One of the most fascinating mysteries in American literature is the mystery of Harper Lee’s single masterpiece, To Kill a Mockingbird–especially after Go Set a Watchman was published and we realized that there really were no masterpieces tucked away in Lee’s bank vault.
Furious Hours: Murder, Fraud, and the Last Trial of Harper Lee, by Casey Cep, digs deep into Harper Lee’s post-Mockingbird life to show us the reasons for Lee’s inability to write another book: a perfect storm of distracting and distressing celebrity; unrequited friendship (with Truman Capote); agonizing loss (of family, editor, agent, friends); a half-hidden alcoholism; and an investment of precious time and energy in an unpublishable project: a book about the crimes and punishment of Willie Maxwell, a black preacher, fraudster, and con artist who murdered five family members for their insurance money.
Cep’s brilliant book–part true-crime, part biography, part literary criticism–uses the complicated, ironic Maxwell story to demonstrate the kind of book Lee wanted to write. Cep finds that Lee was driven by her interest in the law (so evident in Mockingbird), her desire to one-up her life-long friend Capote (with whom she had worked on In Cold Blood), and her need to prove to the world that she had another book in her. The research that produced Cep’s findings is impressive, and she brings all the disparate pieces together in an elegant prose style, illuminating Lee’s complex, secretive life in ways no other writer has done.
Cep, who grew up on the Eastern Shore of Maryland and earned an English degree from Harvard, went to Oxford as a Rhodes Scholar, bringing home an M.Phil in Theology. In her capable hands, Maxwell’s story becomes the book Lee tragically was not able to write. Furious Hours is an absolutely essential contribution to our understanding of one of the most inscrutable authors in modern American literature. I enjoyed every word of it. And I’ll be first in line for Cep’s next book, whatever she chooses to write about.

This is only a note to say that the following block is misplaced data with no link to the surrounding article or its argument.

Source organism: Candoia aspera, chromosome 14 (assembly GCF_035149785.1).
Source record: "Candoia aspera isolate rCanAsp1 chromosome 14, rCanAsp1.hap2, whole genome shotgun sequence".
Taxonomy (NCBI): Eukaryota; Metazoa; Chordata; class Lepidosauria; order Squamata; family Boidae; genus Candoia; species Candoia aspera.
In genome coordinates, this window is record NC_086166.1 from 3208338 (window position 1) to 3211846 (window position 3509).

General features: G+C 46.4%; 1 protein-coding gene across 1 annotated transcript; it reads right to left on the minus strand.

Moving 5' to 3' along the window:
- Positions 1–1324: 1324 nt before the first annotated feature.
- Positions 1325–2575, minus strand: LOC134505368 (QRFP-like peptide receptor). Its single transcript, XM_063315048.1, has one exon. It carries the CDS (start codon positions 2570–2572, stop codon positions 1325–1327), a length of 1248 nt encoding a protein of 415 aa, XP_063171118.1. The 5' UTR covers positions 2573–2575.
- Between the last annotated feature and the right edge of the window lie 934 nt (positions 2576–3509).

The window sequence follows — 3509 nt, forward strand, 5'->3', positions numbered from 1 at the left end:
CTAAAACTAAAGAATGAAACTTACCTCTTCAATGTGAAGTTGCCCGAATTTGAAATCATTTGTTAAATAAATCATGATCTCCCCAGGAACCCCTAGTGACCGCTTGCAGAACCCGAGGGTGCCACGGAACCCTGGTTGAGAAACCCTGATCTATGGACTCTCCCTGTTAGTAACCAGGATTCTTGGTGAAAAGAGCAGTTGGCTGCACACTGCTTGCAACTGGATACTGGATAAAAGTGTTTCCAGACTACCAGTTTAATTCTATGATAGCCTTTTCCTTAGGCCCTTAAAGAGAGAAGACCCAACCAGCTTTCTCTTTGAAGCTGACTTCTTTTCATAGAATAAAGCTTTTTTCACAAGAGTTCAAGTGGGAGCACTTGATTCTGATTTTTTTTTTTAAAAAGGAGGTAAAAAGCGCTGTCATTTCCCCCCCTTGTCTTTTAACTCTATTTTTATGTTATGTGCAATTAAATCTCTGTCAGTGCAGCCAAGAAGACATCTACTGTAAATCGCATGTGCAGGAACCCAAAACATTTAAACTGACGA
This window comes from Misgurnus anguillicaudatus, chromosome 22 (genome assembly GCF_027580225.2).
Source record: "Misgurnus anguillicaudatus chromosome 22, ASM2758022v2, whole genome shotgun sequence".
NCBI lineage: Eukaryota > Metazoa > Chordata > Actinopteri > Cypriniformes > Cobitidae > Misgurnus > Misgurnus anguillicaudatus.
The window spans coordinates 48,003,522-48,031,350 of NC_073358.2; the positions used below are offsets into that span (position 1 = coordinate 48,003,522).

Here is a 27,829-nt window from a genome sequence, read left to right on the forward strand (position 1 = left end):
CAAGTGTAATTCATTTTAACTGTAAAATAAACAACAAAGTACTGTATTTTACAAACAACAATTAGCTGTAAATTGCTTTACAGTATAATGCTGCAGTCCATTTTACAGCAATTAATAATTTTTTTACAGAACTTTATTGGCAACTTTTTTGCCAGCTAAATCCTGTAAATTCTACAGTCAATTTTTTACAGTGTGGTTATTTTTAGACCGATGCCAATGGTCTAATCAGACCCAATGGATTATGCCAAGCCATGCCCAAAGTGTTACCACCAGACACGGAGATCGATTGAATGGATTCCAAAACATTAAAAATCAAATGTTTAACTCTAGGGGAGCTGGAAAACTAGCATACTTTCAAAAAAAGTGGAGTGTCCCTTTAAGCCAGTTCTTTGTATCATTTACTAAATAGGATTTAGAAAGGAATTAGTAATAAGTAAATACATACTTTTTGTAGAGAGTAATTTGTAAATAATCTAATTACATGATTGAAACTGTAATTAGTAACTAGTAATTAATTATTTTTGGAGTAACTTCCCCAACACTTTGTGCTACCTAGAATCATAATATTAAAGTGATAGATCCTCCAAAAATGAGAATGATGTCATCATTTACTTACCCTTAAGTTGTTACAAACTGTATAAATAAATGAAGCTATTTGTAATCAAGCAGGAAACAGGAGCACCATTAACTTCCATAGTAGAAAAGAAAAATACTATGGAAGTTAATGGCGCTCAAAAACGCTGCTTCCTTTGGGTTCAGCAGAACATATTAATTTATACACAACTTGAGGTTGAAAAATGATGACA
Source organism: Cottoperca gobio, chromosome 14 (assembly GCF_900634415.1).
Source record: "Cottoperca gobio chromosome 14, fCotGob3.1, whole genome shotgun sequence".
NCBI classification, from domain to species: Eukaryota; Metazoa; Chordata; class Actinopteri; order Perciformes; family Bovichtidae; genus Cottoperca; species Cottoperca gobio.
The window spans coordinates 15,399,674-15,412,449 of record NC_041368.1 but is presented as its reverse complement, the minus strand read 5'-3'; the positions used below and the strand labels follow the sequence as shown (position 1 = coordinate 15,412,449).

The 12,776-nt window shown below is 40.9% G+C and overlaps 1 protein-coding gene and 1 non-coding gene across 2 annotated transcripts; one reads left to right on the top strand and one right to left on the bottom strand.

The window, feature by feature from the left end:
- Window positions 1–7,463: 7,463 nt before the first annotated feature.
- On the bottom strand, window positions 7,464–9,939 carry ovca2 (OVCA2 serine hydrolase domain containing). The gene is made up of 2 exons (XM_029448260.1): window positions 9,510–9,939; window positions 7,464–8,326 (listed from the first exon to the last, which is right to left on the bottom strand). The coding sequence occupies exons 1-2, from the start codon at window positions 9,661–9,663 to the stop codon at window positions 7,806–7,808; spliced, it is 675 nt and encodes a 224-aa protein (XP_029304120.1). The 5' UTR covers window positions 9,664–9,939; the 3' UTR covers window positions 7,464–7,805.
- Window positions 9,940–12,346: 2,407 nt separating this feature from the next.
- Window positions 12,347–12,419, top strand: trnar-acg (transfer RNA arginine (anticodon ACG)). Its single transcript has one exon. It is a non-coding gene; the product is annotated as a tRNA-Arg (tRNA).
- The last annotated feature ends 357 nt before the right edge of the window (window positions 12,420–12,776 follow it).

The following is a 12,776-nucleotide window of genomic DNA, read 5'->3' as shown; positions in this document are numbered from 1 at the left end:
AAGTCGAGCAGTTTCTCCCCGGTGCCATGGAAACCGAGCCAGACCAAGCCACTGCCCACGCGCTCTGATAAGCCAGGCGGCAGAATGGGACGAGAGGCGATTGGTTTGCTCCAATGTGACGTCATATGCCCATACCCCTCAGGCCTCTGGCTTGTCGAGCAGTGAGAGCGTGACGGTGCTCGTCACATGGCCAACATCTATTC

BONUS: You can sit in on a free-ranging discussion with Casey Cep on C-SPAN2. Starts about 3:30 into the video. (Thanks to Marjie Podzielinski for the link!)
This is a superb book.
Thanks for recommending this book. Just put it on hold and just picked up my copy of Who killed these girls? I remember the killing as I’m in San Antonio but somehow missed that it fell apart later
This is really a good book. I just wonder what in the world happened to Harper’s manuscript “The Reverend.” Supposedly, once upon a time her sister Louise read it, but then it just disappeared. 🤔
Vicki, i think Cep herself says it best: “Because [Lee’s] estate is sealed, her literary assets, including whatever else exists of The Reverend, remain unpublished and unknown. Perhaps there is an entire manuscript, or there are some additional chapters, or more pages of her reporting notes, possibly even the tapes of her interviews, but until the archive is unsealed, Lee’s The Reverend will continue to be the subject of as much “rumor, fantasy, dreams, conjecture, and outright lies” as Maxwell himself once was. In a strange symmetry of author and subject, the mystery of how he got away with murder became forever entwined with the mystery of what happened to Harper Lee’s book.”
In my opinion, an impressive recap of an unresolvable mystery.